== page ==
A graduate of Saudi public schools, Al-Ghuraibi earned a master’s degree at King Saud University in 2000 with a thesis on young women’s attitudes toward modernity in Saudi Arabia. Seventeen years later, she got her Ph.D. degree at the University of Sydney with a dissertation on “The Role of Social Capital in the Formation and Activation of Civil Society Organisations in Saudi Arabia”.
The Saudi scholar’s return to her homeland coincided with the openness measures under Saudi Vision 2030, which included many reforms that promote the role and status of women in public life.
As a political sociologist, Al-Ghuraibi felt concerned that the rapid changes might lead to conflicts between different ideologies. However, she thinks society was ready for this change, and showed a high degree of resilience at the level of institutions, groups, and individuals.
The new openness was reflected in Saudi scholars’ choices of research topics in areas that were previously unexplored, such as women’s empowerment, women and gender studies, environmental studies, and social responsibility. This also led to the inclusion of social scientists in decision-making centres, said Al-Ghuraibi.
Al-Ghuraibi sees women’s empowerment in the kingdom as a channel for revitalizing progressive ideas. True empowerment, she says, is concerned with quality rather than quantity. For example, she calls for attention to making sure that newly graduated young women, especially those in jobs that require experience in decision-making, are well trained in the skills they need to avoid making costly mistakes in the workplace.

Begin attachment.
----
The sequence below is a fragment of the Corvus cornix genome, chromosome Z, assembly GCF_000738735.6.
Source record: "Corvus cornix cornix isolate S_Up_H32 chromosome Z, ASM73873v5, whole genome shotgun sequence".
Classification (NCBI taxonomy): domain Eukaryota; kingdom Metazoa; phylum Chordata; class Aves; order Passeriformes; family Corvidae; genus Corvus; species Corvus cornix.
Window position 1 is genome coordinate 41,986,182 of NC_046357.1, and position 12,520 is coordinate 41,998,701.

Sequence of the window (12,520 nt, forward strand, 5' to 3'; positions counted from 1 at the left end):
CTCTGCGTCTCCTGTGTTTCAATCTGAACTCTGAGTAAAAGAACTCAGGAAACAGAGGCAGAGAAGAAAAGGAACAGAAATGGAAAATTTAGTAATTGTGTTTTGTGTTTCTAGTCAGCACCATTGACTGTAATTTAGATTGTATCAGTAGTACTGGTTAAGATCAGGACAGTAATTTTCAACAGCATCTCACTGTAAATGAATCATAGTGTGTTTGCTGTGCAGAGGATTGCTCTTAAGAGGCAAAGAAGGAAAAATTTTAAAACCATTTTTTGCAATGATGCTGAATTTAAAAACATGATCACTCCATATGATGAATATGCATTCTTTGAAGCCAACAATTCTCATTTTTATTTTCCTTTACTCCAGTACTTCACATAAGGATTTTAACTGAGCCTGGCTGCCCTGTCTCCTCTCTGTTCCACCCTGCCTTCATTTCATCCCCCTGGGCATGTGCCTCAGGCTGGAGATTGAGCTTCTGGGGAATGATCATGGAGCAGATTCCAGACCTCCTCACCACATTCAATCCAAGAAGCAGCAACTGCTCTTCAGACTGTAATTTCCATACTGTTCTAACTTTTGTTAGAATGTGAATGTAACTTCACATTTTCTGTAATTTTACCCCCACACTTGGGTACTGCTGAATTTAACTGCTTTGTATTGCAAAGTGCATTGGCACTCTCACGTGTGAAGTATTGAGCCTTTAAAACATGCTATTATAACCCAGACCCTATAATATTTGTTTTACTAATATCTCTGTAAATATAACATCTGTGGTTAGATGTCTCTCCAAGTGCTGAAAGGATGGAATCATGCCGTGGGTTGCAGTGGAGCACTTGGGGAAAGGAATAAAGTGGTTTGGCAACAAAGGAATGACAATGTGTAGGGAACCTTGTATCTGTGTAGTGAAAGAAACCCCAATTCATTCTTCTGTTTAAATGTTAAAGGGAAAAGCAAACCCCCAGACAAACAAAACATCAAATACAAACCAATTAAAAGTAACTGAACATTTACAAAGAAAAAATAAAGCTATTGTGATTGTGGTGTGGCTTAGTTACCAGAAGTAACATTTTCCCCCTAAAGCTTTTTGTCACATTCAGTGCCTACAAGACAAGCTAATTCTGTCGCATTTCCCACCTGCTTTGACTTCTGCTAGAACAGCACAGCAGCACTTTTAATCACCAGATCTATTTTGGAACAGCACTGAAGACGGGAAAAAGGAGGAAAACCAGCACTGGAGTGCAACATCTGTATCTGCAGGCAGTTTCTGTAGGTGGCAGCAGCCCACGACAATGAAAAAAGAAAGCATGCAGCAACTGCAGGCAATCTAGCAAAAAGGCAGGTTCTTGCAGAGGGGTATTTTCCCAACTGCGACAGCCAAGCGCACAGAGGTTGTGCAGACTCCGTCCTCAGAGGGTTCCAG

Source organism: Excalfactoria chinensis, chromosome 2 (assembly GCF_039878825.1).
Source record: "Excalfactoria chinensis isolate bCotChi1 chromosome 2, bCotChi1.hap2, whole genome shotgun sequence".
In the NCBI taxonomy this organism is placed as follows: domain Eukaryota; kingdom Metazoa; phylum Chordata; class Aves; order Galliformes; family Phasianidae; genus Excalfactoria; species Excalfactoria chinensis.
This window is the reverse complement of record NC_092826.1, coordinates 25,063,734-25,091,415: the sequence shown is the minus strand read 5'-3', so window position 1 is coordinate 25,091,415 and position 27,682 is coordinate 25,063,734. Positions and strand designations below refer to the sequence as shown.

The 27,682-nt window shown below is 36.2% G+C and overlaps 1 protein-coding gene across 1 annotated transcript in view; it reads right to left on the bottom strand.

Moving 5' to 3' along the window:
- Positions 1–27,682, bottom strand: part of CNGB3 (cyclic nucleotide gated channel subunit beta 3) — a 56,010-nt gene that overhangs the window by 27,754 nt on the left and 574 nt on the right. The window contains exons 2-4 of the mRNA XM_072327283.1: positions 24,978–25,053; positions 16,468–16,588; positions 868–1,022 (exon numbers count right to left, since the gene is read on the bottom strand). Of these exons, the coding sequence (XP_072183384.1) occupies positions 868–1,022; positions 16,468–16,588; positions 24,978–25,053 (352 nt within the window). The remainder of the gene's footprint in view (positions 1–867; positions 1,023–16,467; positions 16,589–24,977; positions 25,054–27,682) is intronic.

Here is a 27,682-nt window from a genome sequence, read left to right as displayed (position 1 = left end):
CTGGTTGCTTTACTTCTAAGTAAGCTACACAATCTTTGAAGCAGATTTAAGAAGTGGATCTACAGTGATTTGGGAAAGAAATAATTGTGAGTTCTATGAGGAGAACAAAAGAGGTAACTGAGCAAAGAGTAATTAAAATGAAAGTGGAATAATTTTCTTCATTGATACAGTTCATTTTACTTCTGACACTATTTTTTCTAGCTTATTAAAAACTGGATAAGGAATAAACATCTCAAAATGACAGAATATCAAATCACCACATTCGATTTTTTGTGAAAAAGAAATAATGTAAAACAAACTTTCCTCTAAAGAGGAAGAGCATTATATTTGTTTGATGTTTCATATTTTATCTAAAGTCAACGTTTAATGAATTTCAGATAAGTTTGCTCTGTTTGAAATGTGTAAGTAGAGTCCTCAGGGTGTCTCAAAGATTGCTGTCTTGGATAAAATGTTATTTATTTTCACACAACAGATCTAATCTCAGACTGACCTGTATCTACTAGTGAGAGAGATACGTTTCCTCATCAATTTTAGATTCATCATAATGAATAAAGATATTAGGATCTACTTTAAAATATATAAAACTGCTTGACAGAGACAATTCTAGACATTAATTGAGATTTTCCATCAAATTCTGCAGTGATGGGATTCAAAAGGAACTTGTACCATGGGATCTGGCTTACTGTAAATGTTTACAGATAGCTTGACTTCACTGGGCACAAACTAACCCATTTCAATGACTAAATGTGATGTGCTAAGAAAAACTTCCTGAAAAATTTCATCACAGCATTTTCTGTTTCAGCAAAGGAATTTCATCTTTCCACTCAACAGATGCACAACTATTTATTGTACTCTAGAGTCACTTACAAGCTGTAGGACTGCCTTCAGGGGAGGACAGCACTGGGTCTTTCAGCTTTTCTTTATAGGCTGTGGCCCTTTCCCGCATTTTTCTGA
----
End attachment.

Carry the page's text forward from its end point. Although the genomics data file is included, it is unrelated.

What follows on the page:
In addition to her teaching duties at King Saud University, Al-Ghuraibi is a member of many committees and units at her university and outside. She is a member of the Board of Directors of the Saudi Social Studies Society, which publishes a refereed research journal and organizes conferences and seminars to discuss new issues.
She has also established a sociological café, whose meetings discuss social issues, and has concluded several cooperation agreements with public and private agencies.
Linking Theoretical and Practical Studies
Al-Ghuraibi recommends linking theoretical studies to field research in the teaching of social sciences in Saudi universities.
“The educational outcomes of theoretical majors do not meet the needs of the labour market, because practical training was not taken into account in their education,” Al-Ghuraibi said. Weaknesses of a too-theoretical approach include “a lack critical thinking skills among some students, and a lack of research, at school, on new issues related to changes in society.”